With the Castro dynasty in Cuban politics gradually nearing an end, their likely successor, Miguel Diaz-Canel, has been shown to be a champion of LGBT equality, especially at a time in the country when such views were not popular.
Fidel Castro, 86, left office in 2008 due to illness. His brother Raul, 81, took over the presidency but has announced that, following re-election in February, this would be his last term. Mr Diaz-Canel was appointed Raul Castro’s Vice-President and second in command, a good indication that he will become the first ‘outsider’ to lead Cuba in over 50 years.
Diaz-Canel is expected to be charged with bringing about economic reform in the country, within the confines of communism. His approach to social issues is said to be unwavering however, adopting a pro-LGBT stance before it became the norm.
Ramon Silverio opened Cuba’s most popular gay club over 20 years ago. ‘El Mejunje’ (The Mixture) was subject to opposition and protests in its initial stages. Its owner says that without Mr Diaz-Canel, the club may not have lasted to this day.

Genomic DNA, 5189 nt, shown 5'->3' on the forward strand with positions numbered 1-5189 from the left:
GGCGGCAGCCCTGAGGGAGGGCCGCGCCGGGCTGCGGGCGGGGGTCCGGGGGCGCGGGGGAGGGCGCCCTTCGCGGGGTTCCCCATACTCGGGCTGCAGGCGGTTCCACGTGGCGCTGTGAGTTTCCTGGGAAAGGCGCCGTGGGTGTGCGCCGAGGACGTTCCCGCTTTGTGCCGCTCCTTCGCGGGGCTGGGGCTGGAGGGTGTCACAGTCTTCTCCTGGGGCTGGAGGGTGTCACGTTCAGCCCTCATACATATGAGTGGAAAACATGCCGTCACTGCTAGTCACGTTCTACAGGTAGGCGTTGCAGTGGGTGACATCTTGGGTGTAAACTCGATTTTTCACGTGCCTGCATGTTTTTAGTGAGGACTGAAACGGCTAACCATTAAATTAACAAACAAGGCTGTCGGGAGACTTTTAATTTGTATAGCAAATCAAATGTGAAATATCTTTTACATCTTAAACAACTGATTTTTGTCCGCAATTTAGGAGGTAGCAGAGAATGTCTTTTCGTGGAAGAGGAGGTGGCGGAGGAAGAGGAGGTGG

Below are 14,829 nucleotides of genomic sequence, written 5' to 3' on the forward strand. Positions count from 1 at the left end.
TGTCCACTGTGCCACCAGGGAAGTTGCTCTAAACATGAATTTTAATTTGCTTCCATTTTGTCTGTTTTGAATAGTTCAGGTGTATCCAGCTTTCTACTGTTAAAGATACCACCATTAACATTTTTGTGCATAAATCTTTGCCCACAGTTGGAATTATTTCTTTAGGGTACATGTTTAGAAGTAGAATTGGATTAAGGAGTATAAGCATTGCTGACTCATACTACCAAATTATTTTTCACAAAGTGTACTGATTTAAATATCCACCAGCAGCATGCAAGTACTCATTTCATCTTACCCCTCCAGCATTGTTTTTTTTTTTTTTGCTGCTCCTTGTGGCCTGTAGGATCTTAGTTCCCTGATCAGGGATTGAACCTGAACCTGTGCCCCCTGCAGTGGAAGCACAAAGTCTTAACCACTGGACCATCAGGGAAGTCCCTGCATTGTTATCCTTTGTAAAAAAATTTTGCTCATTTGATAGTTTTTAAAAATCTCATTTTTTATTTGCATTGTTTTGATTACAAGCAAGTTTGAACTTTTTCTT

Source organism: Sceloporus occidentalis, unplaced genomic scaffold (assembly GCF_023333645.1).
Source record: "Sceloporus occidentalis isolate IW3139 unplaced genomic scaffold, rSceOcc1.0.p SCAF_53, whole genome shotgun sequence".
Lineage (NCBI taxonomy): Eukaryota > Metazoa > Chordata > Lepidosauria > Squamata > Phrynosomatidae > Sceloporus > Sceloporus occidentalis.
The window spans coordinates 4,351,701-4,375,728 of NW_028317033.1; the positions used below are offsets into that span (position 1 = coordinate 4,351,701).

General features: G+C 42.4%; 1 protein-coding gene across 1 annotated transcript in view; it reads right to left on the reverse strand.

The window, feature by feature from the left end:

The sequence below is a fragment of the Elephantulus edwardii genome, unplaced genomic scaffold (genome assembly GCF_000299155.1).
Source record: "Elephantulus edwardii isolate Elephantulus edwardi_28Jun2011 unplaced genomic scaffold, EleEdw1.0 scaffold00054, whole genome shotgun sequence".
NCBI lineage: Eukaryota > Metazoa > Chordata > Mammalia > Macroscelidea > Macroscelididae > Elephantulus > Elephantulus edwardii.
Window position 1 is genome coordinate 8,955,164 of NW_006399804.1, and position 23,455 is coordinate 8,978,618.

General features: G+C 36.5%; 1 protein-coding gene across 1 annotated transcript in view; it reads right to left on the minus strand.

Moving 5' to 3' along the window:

“I think this place is an example of his broad mind and forward-thinking. He defended it against protests,” Silverio told BBC News.
The Vice-President’s backing of a club which catered itself toward “anyone different” was contrary to the feeling in communist Cuba at the time.
Some liberalization has subsequently taken place in the country regarding LGBT rights. Adela Hernandez last year became the first transgender person to be elected to Cuban public office.
However, equal marriage remains banned by the Constitution of Cuba. In addition, alternatives to marriage such as civil unions have not yet been legislated for, failing to pass the country’s Parliament.